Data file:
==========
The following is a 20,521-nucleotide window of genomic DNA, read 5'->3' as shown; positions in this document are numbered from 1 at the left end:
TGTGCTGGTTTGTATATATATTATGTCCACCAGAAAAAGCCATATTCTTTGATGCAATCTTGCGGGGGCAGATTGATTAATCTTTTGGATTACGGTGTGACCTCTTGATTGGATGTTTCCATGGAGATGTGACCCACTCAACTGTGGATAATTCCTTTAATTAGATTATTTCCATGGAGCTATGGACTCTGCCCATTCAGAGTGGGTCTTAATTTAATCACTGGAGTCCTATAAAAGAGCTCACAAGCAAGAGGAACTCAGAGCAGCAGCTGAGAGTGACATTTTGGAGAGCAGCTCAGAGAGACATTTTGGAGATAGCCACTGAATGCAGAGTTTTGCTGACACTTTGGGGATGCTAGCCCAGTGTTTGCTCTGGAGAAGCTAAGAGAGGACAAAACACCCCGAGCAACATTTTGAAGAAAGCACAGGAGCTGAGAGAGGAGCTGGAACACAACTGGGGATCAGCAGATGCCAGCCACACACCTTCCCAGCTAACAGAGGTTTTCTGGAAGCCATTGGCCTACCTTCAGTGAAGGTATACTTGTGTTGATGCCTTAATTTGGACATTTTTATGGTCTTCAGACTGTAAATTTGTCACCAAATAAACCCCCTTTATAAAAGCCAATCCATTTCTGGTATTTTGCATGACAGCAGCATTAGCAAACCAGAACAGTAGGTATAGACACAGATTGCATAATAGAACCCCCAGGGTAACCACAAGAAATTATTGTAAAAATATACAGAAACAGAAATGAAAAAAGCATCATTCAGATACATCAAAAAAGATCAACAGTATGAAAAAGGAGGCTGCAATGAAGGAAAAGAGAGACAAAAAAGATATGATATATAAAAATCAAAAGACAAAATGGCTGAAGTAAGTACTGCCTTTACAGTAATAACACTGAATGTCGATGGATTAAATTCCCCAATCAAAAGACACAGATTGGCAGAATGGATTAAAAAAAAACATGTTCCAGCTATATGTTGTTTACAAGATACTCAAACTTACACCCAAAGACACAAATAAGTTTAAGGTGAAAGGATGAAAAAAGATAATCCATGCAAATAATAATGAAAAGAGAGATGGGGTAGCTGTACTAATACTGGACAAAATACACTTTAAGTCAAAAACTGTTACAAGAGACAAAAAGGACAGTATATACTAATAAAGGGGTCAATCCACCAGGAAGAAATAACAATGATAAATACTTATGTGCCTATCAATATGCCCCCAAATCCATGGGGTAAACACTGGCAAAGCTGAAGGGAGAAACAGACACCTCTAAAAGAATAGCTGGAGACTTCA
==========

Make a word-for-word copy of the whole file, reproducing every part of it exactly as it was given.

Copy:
The following is a 20,521-nucleotide window of genomic DNA, read 5'->3' as shown; positions in this document are numbered from 1 at the left end:
TGTGCTGGTTTGTATATATATTATGTCCACCAGAAAAAGCCATATTCTTTGATGCAATCTTGCGGGGGCAGATTGATTAATCTTTTGGATTACGGTGTGACCTCTTGATTGGATGTTTCCATGGAGATGTGACCCACTCAACTGTGGATAATTCCTTTAATTAGATTATTTCCATGGAGCTATGGACTCTGCCCATTCAGAGTGGGTCTTAATTTAATCACTGGAGTCCTATAAAAGAGCTCACAAGCAAGAGGAACTCAGAGCAGCAGCTGAGAGTGACATTTTGGAGAGCAGCTCAGAGAGACATTTTGGAGATAGCCACTGAATGCAGAGTTTTGCTGACACTTTGGGGATGCTAGCCCAGTGTTTGCTCTGGAGAAGCTAAGAGAGGACAAAACACCCCGAGCAACATTTTGAAGAAAGCACAGGAGCTGAGAGAGGAGCTGGAACACAACTGGGGATCAGCAGATGCCAGCCACACACCTTCCCAGCTAACAGAGGTTTTCTGGAAGCCATTGGCCTACCTTCAGTGAAGGTATACTTGTGTTGATGCCTTAATTTGGACATTTTTATGGTCTTCAGACTGTAAATTTGTCACCAAATAAACCCCCTTTATAAAAGCCAATCCATTTCTGGTATTTTGCATGACAGCAGCATTAGCAAACCAGAACAGTAGGTATAGACACAGATTGCATAATAGAACCCCCAGGGTAACCACAAGAAATTATTGTAAAAATATACAGAAACAGAAATGAAAAAAGCATCATTCAGATACATCAAAAAAGATCAACAGTATGAAAAAGGAGGCTGCAATGAAGGAAAAGAGAGACAAAAAAGATATGATATATAAAAATCAAAAGACAAAATGGCTGAAGTAAGTACTGCCTTTACAGTAATAACACTGAATGTCGATGGATTAAATTCCCCAATCAAAAGACACAGATTGGCAGAATGGATTAAAAAAAAACATGTTCCAGCTATATGTTGTTTACAAGATACTCAAACTTACACCCAAAGACACAAATAAGTTTAAGGTGAAAGGATGAAAAAAGATAATCCATGCAAATAATAATGAAAAGAGAGATGGGGTAGCTGTACTAATACTGGACAAAATACACTTTAAGTCAAAAACTGTTACAAGAGACAAAAAGGACAGTATATACTAATAAAGGGGTCAATCCACCAGGAAGAAATAACAATGATAAATACTTATGTGCCTATCAATATGCCCCCAAATCCATGGGGTAAACACTGGCAAAGCTGAAGGGAGAAACAGACACCTCTAAAAGAATAGCTGGAGACTTCA